Magnetofection

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Magnetofection is a simple and highly efficient transfection method that uses magnetic fields to concentrate particles containing nucleic acid into the target cells.[1] This method attempts to unite the advantages of the popular biochemical (cationic lipids or polymers) and physical (electroporation, gene gun) transfection methods in one system while excluding their inconveniences (low efficiency, toxicity). Magnetofection is commercialized by OZ Biosciences http://www.ozbiosciences.com/ and is registered as a trademark.

Principle[edit]

The magnetofection principle is to associate nucleic acids with cationic magnetic nanoparticles: these molecular complexes are then concentrated and transported into cells supported by an appropriate magnetic field.[2] In this way, the magnetic force allows a very rapid concentration of the entire applied vector dose onto cells, so that 100% of the cells get in contact with a significant vector dose.

Applications[edit]

Magnetofection has been adapted to all types of nucleic acids (DNA, siRNA, dsRNA, shRNA, mRNA, ODN…), non viral transfection systems (transfection reagents) and viruses. It has been successfully tested on a broad range of cell lines, hard-to-transfect and primary cells.[3][4] Several optimized and efficient magnetic nanopartciles formulations have been specifically developed for several types applications; for examples PolyMag Neo for DNA transfection, SilenceMag for siRNA transfection, NeuroMag for primary neurons transfection and ViroMag for viral applications.

Mechanism[edit]

The magnetic nanoparticles are made of iron oxide, which is fully biodegradable, coated with specific cationic proprietary molecules varying upon the applications. Their association with the gene vectors (DNA, siRNA, ODN, virus, etc.) is achieved by salt-induced colloidal aggregation and electrostatic interaction. The magnetic particles are then concentrated on the target cells by the influence of an external magnetic field generated by magnets. The cellular uptake of the genetic material is accomplished by endocytosis and pinocytosis, two natural biological processes. Consequently, membrane architecture & structure stays intact, in contrast to other physical transfection methods that damage the cell membrane.

The nucleic acids are then released into the cytoplasm by different mechanisms depending upon the formulation used: 1) is the proton sponge effect caused by cationic polymers coated on the nanoparticles that promote endosome osmotic swelling, disruption of the endosome membrane and intracellular release of DNA form, 2) is the destabilization of endosome by cationic lipids coated on the particles that release the nucleic acid into cells by flip-flop of cell negative lipids and charge neutralization and 3) is the usual viral infection mechanism when virus is used. Magnetofection works for primary cells and hard to transfect cells that are not dividing or slowly dividing, meaning that the genetic materials can go to the cell nucleus without cell division. Coupling magnetic nanoparticles to gene vectors of any kind results in a dramatic increase of the uptake of these vectors and consequently high transfection efficiency.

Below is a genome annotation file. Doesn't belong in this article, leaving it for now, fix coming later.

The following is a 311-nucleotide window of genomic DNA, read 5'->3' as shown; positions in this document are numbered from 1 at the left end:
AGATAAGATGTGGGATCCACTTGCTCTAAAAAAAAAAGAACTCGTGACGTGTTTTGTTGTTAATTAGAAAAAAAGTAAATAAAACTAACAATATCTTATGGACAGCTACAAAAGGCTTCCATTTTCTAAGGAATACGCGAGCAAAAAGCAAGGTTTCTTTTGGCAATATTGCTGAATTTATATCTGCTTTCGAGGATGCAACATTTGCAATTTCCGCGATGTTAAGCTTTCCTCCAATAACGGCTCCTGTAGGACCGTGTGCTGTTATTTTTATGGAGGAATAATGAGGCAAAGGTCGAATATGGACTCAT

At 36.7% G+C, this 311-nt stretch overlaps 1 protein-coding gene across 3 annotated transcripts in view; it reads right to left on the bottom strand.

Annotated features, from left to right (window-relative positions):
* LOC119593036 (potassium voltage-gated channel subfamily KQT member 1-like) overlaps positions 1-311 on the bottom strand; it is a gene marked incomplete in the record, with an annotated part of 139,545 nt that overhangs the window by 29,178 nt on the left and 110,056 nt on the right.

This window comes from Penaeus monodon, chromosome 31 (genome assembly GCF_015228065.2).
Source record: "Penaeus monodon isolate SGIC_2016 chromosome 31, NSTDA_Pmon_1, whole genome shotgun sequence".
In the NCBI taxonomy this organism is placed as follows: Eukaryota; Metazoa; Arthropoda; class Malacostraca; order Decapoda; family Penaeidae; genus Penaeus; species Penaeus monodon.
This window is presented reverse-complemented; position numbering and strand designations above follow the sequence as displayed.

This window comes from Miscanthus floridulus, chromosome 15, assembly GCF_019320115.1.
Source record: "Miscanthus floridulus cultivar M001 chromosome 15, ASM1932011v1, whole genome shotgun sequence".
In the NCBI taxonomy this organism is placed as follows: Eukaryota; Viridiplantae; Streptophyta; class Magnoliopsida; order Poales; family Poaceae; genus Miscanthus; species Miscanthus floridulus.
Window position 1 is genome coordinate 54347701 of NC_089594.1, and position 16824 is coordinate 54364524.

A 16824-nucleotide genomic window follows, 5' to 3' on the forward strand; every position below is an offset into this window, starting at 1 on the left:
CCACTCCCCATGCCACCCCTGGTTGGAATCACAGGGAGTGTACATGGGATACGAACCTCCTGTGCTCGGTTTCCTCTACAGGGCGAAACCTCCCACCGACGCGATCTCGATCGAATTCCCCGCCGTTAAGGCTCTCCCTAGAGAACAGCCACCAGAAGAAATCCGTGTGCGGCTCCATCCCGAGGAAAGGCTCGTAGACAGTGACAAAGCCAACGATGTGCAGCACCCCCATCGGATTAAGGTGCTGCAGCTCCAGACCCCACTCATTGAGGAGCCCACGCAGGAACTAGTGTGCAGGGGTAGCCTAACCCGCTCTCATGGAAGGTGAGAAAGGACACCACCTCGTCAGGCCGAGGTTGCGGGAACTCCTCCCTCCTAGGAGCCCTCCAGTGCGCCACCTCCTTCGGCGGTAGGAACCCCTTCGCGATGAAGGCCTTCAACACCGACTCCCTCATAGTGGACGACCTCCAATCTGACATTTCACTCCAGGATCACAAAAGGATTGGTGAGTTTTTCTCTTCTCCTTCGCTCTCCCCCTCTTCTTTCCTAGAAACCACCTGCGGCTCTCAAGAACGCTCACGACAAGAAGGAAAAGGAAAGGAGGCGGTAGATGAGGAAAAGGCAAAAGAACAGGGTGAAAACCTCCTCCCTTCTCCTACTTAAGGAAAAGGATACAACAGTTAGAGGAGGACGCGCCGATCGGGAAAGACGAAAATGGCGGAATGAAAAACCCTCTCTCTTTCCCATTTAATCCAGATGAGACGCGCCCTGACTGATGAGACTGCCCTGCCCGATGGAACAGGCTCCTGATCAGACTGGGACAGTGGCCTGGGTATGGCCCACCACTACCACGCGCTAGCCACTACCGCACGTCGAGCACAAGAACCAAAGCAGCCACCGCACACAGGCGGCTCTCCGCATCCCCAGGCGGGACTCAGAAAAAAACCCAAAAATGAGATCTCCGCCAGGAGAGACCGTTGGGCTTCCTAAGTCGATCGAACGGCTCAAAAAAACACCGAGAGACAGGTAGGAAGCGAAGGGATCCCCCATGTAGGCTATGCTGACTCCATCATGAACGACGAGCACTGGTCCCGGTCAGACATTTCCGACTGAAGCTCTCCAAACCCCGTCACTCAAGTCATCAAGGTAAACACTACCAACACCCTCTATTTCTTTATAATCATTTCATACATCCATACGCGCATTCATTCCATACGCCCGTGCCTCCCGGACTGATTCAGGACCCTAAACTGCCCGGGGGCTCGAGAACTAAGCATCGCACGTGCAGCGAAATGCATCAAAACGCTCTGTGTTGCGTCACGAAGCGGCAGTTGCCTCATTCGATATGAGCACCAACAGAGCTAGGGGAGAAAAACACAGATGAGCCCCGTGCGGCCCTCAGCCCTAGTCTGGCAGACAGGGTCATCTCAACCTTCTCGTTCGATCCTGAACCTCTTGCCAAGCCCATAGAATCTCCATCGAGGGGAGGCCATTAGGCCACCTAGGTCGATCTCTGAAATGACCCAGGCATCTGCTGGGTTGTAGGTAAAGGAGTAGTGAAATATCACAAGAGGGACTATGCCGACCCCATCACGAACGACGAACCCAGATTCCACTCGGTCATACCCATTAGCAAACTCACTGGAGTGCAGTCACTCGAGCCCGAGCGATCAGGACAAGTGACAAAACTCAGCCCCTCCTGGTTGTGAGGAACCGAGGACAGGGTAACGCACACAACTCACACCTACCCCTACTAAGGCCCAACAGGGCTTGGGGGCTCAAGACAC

Biodistribution of magnetic nanoparticles[edit]

The biodegradable cationic magnetic nanoparticles are not toxic at the recommended doses and even higher doses. Gene vectors / magnetic nanoparticles complexes are seen into cells after 10–15 minutes that is much faster than any other transfection method. After 24, 48 or 72 hours, most of the particles are localized in the cytoplasm, in vacuoles (membranes surrounded structure into cells) and occasionally in the nucleus.

References[edit]

http://www.ozbiosciences.com/magnetofection.html

  1. ^ Plank C, Zelphati O, Mykhaylyk O (2011). "Magnetically enhanced nucleic acid delivery. Ten years of magnetofection-progress and prospects". Adv. Drug Deliv. Rev. 63 (14-15): 1300–31. doi:10.1016/j.addr.2011.08.002. PMID 21893135. 
  2. ^ Scherer F, Anton M, Schillinger U et al. (2002). "Magnetofection: enhancing and targeting gene delivery by magnetic force in vitro and in vivo". Gene Ther. 9 (2): 102–9. doi:10.1038/sj.gt.3301624. PMID 11857068. 
  3. ^ Plank C, Zelphati O, Mykhaylyk O (2011). "Magnetically enhanced nucleic acid delivery. Ten years of magnetofection-progress and prospects". Adv. Drug Deliv. Rev. 63 (14-15): 1300–31. doi:10.1016/j.addr.2011.08.002. PMID 21893135. 
  4. ^ Plank C, Anton M, Rudolph C, Rosenecker J, Krötz F (2003). "Enhancing and targeting nucleic acid delivery by magnetic force". Expert opinion on biological therapy 3 (5): 745–58. doi:10.1517/14712598.3.5.745. PMID 12880375. 

Further reading[edit]